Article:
There was a new Chinese restaurant in town.  The Red Devil.  Odd name for a Chinese restaurant but no difference; maybe it was a translation issue.  There was a huge sinewy red dragon snaking around the edge of the sign after all…  The Red Devil had gone in overnight without warning where the sleazy Fast Joe’s grease-fest burger joint had been, attached to the Lucky Strike bowling alley.  Not the best part of town, on the outskirts, and the restaurant still had that greasy burger joint funk to it, giving off a vibe that one didn’t want to linger in.

Alex and her BFFs had ordered take out and had split as soon as possible, what with the slow older woman running the show taking her sweet time with everything.  They were gathered at the picnic shelter in the park, which was notably less seedy and had fewer disheveled old men ogling them.

Their food was good, almost too good.  But why?  There was no real reason for it.  It should have been just another greasy dish of standard Kung Pao Pork like any other generic Chinese American place, especially given the location.  Yet Alex couldn’t stop eating, well devouring, it.  It was almost as if she hadn’t eaten in days and this was just what she’d been waiting for.  Hell, it tasted so good it almost seemed as if she’d been waiting for this Kung Pao Pork all her life.  Her friends were just as immersed in their own food, and no one said a word until they’d literally licked their to-go foil pans clean.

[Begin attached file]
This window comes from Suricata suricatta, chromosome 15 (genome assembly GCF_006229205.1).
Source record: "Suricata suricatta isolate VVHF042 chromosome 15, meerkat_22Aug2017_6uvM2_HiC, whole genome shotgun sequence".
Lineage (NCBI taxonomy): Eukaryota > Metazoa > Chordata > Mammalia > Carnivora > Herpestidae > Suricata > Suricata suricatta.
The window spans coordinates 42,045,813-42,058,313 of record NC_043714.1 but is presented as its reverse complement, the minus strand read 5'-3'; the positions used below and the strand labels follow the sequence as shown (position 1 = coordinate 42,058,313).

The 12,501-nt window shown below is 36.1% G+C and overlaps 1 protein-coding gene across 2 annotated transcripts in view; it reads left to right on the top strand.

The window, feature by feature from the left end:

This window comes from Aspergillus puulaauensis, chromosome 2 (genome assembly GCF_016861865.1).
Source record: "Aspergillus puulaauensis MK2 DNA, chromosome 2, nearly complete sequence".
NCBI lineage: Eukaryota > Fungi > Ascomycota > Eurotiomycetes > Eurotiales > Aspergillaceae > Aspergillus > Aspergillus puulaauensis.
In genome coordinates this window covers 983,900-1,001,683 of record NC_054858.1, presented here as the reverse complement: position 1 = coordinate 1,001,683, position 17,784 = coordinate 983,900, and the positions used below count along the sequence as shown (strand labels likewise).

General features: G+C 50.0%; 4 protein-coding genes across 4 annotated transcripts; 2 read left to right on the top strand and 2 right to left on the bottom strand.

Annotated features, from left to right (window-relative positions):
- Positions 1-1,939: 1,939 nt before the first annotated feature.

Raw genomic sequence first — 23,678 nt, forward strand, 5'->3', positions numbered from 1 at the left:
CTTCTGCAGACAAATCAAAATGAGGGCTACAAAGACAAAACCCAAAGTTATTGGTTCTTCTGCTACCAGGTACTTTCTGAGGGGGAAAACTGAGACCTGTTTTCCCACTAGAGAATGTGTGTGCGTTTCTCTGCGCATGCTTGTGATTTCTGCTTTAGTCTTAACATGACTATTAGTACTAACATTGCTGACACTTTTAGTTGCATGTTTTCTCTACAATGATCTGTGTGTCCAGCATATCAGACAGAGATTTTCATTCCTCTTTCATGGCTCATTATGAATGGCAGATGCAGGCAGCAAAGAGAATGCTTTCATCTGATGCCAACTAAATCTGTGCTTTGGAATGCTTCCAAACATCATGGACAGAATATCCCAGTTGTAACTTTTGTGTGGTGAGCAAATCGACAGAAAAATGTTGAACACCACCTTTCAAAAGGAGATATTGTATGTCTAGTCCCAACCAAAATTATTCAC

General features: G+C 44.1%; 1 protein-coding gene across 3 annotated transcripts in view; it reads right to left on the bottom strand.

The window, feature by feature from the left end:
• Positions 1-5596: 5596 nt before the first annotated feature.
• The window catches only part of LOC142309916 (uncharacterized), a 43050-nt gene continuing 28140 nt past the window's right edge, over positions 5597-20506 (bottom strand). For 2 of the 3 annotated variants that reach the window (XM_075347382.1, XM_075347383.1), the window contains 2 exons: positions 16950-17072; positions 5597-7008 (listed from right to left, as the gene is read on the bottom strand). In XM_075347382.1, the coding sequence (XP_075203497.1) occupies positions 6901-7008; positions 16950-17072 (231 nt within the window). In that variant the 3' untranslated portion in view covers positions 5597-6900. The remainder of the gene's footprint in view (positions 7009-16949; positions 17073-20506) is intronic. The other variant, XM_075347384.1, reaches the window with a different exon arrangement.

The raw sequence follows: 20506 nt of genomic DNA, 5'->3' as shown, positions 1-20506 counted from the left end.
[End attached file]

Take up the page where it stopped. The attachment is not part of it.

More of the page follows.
Even after they’d decimated every scrap of food they had, no one said a word.  Until finally Kari prompted, “Wait, what about our fortunes?!”

“Oh yeah, I forgot,” Alex replied.  Trudi nodded along, her tongue still occupied with licking what remained of her General Tso Chicken from between her teeth.  How could they neglect the fortune cookies?  The fortunes were usually the best part of the meal.  They savored each and every one, hanging on to every word and giggling as they added “in bed” to the end of each to glorify or chastise the fortune-reader about her suggested imaginary sex life and future exploits…

Kari tossed a fortune cookie to each of them.  Alex caught hers and studied it intently.  It was unlike any fortune cookie she’d ever seen.  It still resembled a little folded over coin-purse wafer, but it was red and meaty looking, not cookie colored, and the outer plastic package printing made it look like a wide-grinning smile.  The strangest part was the fangs printed to line up with the edge of the cookie, as if the cookie itself were lips parted slightly exposing vampire teeth.  It was extremely well done, and quite unsettling.  The other side of the package simply read, “The Red Devil.”